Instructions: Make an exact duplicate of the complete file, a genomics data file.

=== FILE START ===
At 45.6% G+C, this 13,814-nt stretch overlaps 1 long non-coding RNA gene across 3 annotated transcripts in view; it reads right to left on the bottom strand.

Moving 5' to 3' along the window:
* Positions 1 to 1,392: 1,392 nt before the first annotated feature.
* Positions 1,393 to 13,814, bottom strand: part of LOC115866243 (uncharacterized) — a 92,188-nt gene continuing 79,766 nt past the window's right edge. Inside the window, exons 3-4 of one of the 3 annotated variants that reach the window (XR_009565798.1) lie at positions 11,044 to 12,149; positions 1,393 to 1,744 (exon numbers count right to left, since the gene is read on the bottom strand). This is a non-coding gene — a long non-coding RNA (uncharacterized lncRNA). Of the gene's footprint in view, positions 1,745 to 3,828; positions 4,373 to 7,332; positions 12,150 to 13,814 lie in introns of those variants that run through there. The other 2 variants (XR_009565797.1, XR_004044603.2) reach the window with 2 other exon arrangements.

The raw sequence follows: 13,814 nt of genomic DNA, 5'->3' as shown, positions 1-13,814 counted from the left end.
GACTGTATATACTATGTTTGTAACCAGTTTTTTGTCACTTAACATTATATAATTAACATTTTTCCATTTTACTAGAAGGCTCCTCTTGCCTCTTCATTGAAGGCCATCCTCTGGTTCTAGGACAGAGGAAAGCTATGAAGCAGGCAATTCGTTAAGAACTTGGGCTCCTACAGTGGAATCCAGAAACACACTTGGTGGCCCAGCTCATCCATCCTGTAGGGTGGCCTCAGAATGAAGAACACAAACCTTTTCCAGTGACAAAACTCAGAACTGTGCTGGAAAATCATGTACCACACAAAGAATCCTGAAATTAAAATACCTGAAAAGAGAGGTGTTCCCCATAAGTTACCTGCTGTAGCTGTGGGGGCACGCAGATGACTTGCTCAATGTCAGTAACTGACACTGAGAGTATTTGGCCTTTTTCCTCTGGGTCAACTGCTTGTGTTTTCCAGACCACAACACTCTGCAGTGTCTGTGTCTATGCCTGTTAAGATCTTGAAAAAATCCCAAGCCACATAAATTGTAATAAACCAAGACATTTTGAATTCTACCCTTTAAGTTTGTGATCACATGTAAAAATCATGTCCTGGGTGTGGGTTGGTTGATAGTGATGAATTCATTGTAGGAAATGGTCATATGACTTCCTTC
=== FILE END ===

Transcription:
At 45.6% G+C, this 13,814-nt stretch overlaps 1 long non-coding RNA gene across 3 annotated transcripts in view; it reads right to left on the bottom strand.

Moving 5' to 3' along the window:
* Positions 1 to 1,392: 1,392 nt before the first annotated feature.
* Positions 1,393 to 13,814, bottom strand: part of LOC115866243 (uncharacterized) — a 92,188-nt gene continuing 79,766 nt past the window's right edge. Inside the window, exons 3-4 of one of the 3 annotated variants that reach the window (XR_009565798.1) lie at positions 11,044 to 12,149; positions 1,393 to 1,744 (exon numbers count right to left, since the gene is read on the bottom strand). This is a non-coding gene — a long non-coding RNA (uncharacterized lncRNA). Of the gene's footprint in view, positions 1,745 to 3,828; positions 4,373 to 7,332; positions 12,150 to 13,814 lie in introns of those variants that run through there. The other 2 variants (XR_009565797.1, XR_004044603.2) reach the window with 2 other exon arrangements.

The raw sequence follows: 13,814 nt of genomic DNA, 5'->3' as shown, positions 1-13,814 counted from the left end.
GACTGTATATACTATGTTTGTAACCAGTTTTTTGTCACTTAACATTATATAATTAACATTTTTCCATTTTACTAGAAGGCTCCTCTTGCCTCTTCATTGAAGGCCATCCTCTGGTTCTAGGACAGAGGAAAGCTATGAAGCAGGCAATTCGTTAAGAACTTGGGCTCCTACAGTGGAATCCAGAAACACACTTGGTGGCCCAGCTCATCCATCCTGTAGGGTGGCCTCAGAATGAAGAACACAAACCTTTTCCAGTGACAAAACTCAGAACTGTGCTGGAAAATCATGTACCACACAAAGAATCCTGAAATTAAAATACCTGAAAAGAGAGGTGTTCCCCATAAGTTACCTGCTGTAGCTGTGGGGGCACGCAGATGACTTGCTCAATGTCAGTAACTGACACTGAGAGTATTTGGCCTTTTTCCTCTGGGTCAACTGCTTGTGTTTTCCAGACCACAACACTCTGCAGTGTCTGTGTCTATGCCTGTTAAGATCTTGAAAAAATCCCAAGCCACATAAATTGTAATAAACCAAGACATTTTGAATTCTACCCTTTAAGTTTGTGATCACATGTAAAAATCATGTCCTGGGTGTGGGTTGGTTGATAGTGATGAATTCATTGTAGGAAATGGTCATATGACTTCCTTC